• Ben Cobley


Updated: Oct 2, 2018

1. EAT BREAKFAST: There is a plethora of research and data around, showing that people who eat breakfast each day are significantly leaner than those that don’t. Eating breakfast kick starts your metabolism and has been shown to decrease cortisol levels hugely (the hormone which tells your body to store fat). Everything your mother use to say to you about breakfast being the most important meal of the day is true! Getting up 5 minutes earlier is all it takes.

2. INCLUDE MORE SOFT TISSUE WORK: This may be one of the simplest things anybody can do to improve movement quality and generally feel better. Most people still only stretch and believe this to be the only thing for increasing range of motion and flexibility. However what this doesn’t improve is tissue quality. Stretching all day long won’t take care of the knots, trigger points and scar tissue that build up in our muscles from things like weight training, running and even sitting at a desk all day. Without good tissue quality optimal movement and a full range of motion will be very hard to come by. An analogy of this would be to use a rubber band. If a knot is tied in a rubber band, further pulling of the band (e.g. static stretching) will only make the knot tighter and tighter. Eventually the band will break either above or below the knot, in a similar fashion to what happens when we suffer a muscle strain.

Using a foam roller or even a tennis ball can go a long way in helping improve tissue quality. Breaking up those knots and scar tissue areas will instantly improve flexibility without even stretching.

3. TRAIN YOUR POSTERIOR CHAIN (BACK OF BODY): Training the back section of your body can provide huge positives for everything from improved posture to increased performance. As more and more professions include work at a desk or behind a steering wheel poor posture is becoming more and more noticeable. In particular it is easier to find people with rounded shoulders and anteriorly tilted pelvis’ than ever before.

By focusing on strengthening the backside of the body, in particular the hamstrings, the glutes, the “core” and the mid-upper back and stretching/foam rolling the front side, this can go a long way to eleviating these problems. Not only will this improve posture and function but it will also increase strength in many of the largest and most powerful muscles in the body; namely the glutes and hamstrings (As a side note guess where all the force is transferred by the body? The hips. Strength and power are derived by loading the hips and then transferring it to the extremities so glute strength is hugely important!). This will have a profound effect upon athletic performance whether it be for tennis, squash or running a 10k. (Most people don’t mind nice backsides as well so this is a great way to get one whilst improving many other functions!)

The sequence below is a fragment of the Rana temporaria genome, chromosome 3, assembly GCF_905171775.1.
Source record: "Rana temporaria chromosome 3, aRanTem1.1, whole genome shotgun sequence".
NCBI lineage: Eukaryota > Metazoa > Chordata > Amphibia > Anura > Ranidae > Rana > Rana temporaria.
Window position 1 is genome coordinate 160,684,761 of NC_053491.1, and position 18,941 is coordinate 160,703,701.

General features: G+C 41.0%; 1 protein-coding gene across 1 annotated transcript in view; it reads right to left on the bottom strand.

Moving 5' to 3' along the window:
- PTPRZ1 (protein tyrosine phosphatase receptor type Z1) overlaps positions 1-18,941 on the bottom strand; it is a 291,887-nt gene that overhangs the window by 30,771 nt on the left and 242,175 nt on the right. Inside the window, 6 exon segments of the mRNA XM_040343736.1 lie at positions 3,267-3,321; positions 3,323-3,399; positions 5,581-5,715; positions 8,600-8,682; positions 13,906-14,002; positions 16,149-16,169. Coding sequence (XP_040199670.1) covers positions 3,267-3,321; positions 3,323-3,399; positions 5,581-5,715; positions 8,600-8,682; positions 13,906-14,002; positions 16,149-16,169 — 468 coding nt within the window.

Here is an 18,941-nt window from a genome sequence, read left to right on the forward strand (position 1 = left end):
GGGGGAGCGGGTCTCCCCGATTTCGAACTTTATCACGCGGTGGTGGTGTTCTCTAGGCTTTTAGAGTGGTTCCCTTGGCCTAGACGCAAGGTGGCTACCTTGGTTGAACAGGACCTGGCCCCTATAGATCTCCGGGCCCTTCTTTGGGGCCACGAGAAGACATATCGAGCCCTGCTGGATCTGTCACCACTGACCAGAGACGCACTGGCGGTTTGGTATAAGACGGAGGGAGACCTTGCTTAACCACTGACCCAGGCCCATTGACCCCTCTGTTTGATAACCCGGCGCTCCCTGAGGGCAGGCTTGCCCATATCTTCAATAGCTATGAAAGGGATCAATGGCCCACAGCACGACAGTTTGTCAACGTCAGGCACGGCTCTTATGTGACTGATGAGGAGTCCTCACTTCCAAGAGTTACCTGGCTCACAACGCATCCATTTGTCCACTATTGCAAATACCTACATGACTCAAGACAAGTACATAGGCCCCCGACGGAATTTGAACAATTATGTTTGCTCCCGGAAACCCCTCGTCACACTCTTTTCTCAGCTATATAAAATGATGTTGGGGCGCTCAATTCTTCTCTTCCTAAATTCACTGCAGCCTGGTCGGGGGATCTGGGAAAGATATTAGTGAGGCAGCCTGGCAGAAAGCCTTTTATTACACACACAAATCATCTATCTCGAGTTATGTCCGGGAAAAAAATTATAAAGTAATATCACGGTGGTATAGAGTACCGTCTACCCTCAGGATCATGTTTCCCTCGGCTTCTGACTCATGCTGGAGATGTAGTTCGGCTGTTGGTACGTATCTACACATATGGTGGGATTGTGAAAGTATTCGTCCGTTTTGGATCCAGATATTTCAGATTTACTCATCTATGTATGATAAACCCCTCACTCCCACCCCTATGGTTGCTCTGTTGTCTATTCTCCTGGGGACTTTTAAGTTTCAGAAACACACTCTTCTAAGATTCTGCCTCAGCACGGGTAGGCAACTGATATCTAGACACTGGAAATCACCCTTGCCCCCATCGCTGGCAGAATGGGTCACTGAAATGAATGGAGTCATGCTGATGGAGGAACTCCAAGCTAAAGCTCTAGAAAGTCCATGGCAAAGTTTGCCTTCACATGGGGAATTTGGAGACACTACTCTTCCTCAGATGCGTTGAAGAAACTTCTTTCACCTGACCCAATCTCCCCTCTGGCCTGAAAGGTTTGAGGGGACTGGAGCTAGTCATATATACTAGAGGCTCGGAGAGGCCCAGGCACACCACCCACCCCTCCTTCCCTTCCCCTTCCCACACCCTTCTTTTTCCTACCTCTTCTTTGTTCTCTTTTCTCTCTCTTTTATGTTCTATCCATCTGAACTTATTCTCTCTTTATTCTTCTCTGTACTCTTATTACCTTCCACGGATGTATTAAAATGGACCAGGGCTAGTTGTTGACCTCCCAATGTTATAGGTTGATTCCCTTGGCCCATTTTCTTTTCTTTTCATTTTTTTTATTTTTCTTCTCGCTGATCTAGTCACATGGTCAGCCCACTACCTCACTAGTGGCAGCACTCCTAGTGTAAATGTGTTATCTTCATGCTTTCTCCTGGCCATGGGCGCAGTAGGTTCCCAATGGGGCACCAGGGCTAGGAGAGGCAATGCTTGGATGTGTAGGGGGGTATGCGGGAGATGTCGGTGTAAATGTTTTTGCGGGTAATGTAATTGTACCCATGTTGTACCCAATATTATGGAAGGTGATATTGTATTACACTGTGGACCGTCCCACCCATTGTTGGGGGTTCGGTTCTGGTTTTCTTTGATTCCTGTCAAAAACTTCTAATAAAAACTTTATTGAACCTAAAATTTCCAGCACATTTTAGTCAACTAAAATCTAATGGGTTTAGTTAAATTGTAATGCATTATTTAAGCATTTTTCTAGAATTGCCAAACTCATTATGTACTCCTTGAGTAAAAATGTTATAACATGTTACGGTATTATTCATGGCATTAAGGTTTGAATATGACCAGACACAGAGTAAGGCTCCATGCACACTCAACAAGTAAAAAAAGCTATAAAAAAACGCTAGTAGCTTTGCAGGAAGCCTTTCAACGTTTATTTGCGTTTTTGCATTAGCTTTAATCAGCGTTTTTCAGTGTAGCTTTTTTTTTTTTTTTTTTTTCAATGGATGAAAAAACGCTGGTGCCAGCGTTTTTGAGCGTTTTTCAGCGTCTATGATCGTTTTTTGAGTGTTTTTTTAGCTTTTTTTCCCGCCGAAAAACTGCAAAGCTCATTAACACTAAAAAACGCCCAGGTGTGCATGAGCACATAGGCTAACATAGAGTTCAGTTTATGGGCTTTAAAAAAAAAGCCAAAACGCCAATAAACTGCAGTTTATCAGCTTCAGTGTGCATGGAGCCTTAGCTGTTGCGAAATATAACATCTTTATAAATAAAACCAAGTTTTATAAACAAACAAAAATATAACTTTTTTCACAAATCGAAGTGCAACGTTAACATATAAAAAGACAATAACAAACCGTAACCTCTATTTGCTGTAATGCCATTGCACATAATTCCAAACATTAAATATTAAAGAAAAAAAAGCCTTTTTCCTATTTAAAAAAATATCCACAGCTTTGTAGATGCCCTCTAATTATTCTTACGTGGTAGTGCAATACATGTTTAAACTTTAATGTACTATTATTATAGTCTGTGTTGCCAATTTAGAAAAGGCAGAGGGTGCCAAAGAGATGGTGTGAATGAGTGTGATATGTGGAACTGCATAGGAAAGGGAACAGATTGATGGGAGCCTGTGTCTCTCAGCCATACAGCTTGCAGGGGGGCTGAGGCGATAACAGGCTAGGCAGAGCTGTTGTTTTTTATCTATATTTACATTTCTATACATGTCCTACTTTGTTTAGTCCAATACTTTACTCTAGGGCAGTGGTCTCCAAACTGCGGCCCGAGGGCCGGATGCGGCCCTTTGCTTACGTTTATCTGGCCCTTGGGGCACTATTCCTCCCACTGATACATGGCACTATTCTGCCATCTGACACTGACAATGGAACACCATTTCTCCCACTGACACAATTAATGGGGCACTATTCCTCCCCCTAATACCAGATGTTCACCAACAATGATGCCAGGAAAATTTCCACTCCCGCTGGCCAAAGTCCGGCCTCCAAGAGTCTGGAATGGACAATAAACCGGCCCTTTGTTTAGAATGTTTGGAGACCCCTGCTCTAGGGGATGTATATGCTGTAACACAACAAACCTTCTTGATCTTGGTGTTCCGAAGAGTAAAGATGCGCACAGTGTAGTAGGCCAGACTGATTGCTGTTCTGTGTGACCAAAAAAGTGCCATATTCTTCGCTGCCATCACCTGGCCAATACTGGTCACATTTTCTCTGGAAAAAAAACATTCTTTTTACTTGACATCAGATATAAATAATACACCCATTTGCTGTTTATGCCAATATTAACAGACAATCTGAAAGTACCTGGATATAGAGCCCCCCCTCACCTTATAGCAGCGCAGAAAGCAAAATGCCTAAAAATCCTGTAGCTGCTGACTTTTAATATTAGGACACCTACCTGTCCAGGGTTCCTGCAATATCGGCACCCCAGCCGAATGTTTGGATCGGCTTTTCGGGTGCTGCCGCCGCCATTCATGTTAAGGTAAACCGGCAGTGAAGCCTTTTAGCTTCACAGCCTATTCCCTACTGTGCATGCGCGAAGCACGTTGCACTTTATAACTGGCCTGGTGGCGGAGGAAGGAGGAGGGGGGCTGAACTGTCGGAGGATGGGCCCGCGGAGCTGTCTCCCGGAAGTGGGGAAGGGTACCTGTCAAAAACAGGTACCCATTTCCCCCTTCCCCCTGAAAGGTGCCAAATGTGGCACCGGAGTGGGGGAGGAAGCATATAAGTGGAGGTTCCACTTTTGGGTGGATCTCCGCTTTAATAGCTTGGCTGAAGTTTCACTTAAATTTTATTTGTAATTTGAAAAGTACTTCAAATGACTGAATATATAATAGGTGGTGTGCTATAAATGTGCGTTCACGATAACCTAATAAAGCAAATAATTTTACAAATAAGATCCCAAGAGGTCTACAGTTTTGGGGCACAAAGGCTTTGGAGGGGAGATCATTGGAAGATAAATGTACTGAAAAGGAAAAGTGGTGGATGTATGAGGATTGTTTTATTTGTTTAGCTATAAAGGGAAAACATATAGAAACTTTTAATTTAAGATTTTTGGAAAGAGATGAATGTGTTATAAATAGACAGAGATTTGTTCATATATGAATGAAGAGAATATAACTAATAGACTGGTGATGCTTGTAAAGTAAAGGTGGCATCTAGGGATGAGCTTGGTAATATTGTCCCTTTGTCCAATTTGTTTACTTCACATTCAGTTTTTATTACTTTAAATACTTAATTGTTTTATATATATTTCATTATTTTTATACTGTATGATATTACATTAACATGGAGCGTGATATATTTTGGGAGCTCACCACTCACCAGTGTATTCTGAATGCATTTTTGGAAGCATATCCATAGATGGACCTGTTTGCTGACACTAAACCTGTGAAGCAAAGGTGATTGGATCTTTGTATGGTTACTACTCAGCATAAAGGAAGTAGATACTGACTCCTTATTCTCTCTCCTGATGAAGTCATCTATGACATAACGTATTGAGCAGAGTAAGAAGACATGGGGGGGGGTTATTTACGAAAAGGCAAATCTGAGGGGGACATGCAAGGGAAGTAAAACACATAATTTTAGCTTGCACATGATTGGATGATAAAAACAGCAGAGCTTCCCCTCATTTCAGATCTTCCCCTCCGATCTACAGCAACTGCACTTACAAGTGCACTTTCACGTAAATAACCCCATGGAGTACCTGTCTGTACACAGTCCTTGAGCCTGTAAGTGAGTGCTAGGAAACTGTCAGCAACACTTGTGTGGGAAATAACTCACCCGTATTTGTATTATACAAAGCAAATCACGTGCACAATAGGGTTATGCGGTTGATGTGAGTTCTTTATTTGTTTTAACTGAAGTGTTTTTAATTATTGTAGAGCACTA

4. INCLUDE SINGLE LEG TRAINING: Most people do very little, if any, single leg training. Through ignorance or lack of knowledge most people don’t see the benefits of single leg strength work so with that in mind here are a few quick points to persuade you otherwise: * Single leg training helps alleviate any asymmetries that are evident between the right and left side (everybody has them). This helps bring both legs up to speed keeping weaknesses and imbalances to a minimum. * Single leg training brings all the stabilizing muscles of the hips and legs up to speed by forcing you to do exactly that; stabilize. The hip adductors/abductors simultaneously have to fire to stabilize the Femur and this is a good thing as everything is forced to work together for the body to move efficiently. This also creates body awareness and improves balance and coordination. * From an injury prevention standpoint, single leg training is invaluable. Several research articles suggest that anterior knee pain is directly associcated with a weak or inhibited glute medius (hip abductor). Bring it up to speed and reduce the chances of knee pain. Every sport ends up being performed on one leg at some stage. Athletes are constantly competing on one leg (Running, changing direction, jumping up and down etc) so some form of single leg training has to be included.

5. INCLUDE MORE INTERVAL TRAINING: Including more interval training can have a profound effect upon whichever goal you’re persuing. This type of training predominatly invloves upping the intensity by increasing the speed of an activity for a pre-determined amount of time before dropping back down to a slower pace to recover before repeating for a desired number of repetitions. Training in this manner is ideal for athletes wanting to improve performance as well as fat loss individuals wanting to improve their body composition. The benefits of this approach are many: * Train different energy systems rather than just one. This is a great thing for most sports including tennis and squash as they predominatly don’t take place through only the aerobic system.

* Create a greater “afterburn” (EPOC in geek language) which keeps metabolism elevated and continues to burn a higher than normal number of calories once exercise is stopped (some research shows metabolic rate can stay elevated for up to 8 hours after training has finished). * Burn more calories in a shorter space of time. * Stimulate both fast and slow twitch muscle fibres, again burning more total calories. * Add variety to the boredom of steady state cardio.


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